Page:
Wet macular degeneration, or exudative macular degeneration, is an advanced form of age-related macular degeneration (AMD) which causes vision loss that gets worse over time (progressive). The macula is located in the central part of the back of the eye (retina) and helps a person see fine details and perform tasks such as reading and driving (sharp central vision). In all forms of AMD, damage to the macula leads to blurred or complete loss of central vision. In wet macular degeneration, abnormal blood vessels grow underneath the affected area of the macula (neovascularization). These new vessels are weak and leak blood and other important fluids. The affected areas then scar and affect vision.
Vision loss in wet macular degeneration is usually severe and rapid and only affects central vision, so affected people usually have normal vision on the edges of their eye (peripheral vision). Wet macular degeneration is the least common form of AMD, causing only 10 percent of all cases. Wet AMD typically starts off as dry macular degeneration, and then progresses to the more severe state.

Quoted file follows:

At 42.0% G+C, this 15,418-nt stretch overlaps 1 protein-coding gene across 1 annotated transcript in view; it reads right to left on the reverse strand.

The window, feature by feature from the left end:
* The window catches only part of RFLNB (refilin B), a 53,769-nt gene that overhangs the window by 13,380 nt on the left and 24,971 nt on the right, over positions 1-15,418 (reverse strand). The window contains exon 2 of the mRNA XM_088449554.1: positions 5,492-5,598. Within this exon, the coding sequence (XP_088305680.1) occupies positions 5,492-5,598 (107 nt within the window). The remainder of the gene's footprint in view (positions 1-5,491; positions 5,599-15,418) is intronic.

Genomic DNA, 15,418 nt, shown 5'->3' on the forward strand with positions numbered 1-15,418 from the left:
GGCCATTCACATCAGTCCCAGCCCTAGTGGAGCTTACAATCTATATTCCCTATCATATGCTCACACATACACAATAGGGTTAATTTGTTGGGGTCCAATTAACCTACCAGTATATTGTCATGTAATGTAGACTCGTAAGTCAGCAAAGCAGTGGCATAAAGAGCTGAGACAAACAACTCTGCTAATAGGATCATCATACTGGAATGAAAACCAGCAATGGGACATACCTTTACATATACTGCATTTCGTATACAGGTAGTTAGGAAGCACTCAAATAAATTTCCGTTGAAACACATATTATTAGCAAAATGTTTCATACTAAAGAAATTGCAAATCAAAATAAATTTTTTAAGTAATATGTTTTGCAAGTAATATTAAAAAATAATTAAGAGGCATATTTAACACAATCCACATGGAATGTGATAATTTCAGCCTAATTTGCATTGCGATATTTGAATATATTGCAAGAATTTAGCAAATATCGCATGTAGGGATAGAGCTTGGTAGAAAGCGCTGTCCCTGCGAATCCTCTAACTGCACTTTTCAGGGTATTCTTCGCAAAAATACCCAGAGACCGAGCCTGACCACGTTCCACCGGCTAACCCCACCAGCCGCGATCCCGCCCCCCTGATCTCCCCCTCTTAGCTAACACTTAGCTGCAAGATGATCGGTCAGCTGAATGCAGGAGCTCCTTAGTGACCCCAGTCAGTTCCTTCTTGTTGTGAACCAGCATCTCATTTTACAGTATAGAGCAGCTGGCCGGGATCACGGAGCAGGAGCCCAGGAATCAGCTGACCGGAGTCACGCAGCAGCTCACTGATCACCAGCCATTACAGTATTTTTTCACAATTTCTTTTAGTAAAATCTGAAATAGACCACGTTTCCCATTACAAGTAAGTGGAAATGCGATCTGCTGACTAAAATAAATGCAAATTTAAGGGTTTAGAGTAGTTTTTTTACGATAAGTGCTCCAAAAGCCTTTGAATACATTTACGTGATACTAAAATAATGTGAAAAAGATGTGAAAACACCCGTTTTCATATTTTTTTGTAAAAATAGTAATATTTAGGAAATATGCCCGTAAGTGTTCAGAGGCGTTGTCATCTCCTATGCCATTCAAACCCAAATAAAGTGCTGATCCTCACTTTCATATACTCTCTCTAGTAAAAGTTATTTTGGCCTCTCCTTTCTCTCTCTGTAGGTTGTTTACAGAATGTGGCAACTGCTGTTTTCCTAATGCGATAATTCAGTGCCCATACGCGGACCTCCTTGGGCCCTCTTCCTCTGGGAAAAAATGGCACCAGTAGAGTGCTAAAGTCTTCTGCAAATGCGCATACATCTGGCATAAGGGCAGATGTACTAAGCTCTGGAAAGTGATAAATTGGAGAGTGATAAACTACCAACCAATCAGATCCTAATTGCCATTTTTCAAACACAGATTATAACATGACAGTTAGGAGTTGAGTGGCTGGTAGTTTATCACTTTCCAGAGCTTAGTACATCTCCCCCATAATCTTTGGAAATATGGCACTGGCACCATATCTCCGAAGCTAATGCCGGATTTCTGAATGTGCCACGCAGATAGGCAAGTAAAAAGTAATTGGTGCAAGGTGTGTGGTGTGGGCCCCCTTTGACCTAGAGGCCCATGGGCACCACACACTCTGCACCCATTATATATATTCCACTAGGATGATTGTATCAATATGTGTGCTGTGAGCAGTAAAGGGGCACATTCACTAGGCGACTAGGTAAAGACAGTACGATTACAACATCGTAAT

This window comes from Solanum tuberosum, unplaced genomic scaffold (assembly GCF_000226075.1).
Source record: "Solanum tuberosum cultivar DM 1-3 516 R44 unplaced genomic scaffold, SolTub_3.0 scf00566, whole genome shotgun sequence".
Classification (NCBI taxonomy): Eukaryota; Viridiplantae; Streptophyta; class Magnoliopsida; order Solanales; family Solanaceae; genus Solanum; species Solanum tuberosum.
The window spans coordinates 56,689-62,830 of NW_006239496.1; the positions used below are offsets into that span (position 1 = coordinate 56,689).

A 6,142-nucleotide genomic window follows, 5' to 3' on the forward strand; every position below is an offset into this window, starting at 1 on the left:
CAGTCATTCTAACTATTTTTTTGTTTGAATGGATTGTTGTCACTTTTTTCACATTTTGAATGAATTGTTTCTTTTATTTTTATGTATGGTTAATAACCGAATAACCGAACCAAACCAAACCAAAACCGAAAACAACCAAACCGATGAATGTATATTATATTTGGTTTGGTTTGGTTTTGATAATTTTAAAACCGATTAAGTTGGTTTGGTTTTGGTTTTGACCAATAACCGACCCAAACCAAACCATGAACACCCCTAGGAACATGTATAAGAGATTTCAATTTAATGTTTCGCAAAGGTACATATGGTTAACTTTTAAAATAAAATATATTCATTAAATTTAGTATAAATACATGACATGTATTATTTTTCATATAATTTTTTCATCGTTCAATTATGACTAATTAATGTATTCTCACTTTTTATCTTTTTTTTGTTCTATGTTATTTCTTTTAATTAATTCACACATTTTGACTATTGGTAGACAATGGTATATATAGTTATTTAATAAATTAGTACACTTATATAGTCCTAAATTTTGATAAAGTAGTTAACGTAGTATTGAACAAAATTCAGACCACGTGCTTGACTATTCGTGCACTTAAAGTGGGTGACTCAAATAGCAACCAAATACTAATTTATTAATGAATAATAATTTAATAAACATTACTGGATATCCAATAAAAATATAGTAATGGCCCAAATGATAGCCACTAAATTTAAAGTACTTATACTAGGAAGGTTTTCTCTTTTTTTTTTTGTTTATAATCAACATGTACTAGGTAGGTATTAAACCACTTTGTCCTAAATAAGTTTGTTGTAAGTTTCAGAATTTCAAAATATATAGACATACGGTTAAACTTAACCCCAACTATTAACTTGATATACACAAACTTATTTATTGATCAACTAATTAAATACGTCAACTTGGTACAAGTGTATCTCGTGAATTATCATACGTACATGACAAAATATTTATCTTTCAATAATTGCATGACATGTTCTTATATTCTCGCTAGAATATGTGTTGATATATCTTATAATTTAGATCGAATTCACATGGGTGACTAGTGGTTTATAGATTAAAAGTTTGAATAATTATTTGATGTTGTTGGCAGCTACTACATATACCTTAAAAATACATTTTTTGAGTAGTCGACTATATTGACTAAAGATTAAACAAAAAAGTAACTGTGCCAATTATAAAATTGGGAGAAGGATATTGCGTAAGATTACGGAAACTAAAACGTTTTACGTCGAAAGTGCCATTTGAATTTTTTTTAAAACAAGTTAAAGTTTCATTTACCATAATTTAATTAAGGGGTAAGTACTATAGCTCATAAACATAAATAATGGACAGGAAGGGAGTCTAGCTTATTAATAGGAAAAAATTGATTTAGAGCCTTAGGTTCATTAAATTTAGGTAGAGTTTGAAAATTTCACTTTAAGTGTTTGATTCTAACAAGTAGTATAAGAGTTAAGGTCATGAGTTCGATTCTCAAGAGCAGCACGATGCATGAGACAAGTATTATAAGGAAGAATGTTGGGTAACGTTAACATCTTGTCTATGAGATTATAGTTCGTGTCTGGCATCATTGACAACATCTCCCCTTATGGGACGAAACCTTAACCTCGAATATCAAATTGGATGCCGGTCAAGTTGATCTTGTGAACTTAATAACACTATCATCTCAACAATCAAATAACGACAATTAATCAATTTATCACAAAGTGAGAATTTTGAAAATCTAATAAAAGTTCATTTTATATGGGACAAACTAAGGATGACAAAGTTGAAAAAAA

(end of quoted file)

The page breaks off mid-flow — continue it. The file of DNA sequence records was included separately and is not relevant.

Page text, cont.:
The cause of wet macular degeneration is unclear. Age and genetics are the two most significant risk factors. Wet macular degeneration is usually found in adults over 55, and the risk increases with age. Smoking can also significantly increase the risk of developing the disorder. The condition is usually diagnosed by an eye doctor (ophthalmologist) who uses both a routine eye exam and special eye tests, such as optical coherence tomography (OCT), to look at images of the retina. There is no cure for wet macular degeneration, but good nutrition and protection from UV rays can help prevent symptoms. There are also medications available to help decrease or stop the formation of new blood vessels behind the macula. If you or a loved one has been diagnosed with AMD, talk to a doctor about all treatment options. Support groups can provide additional information.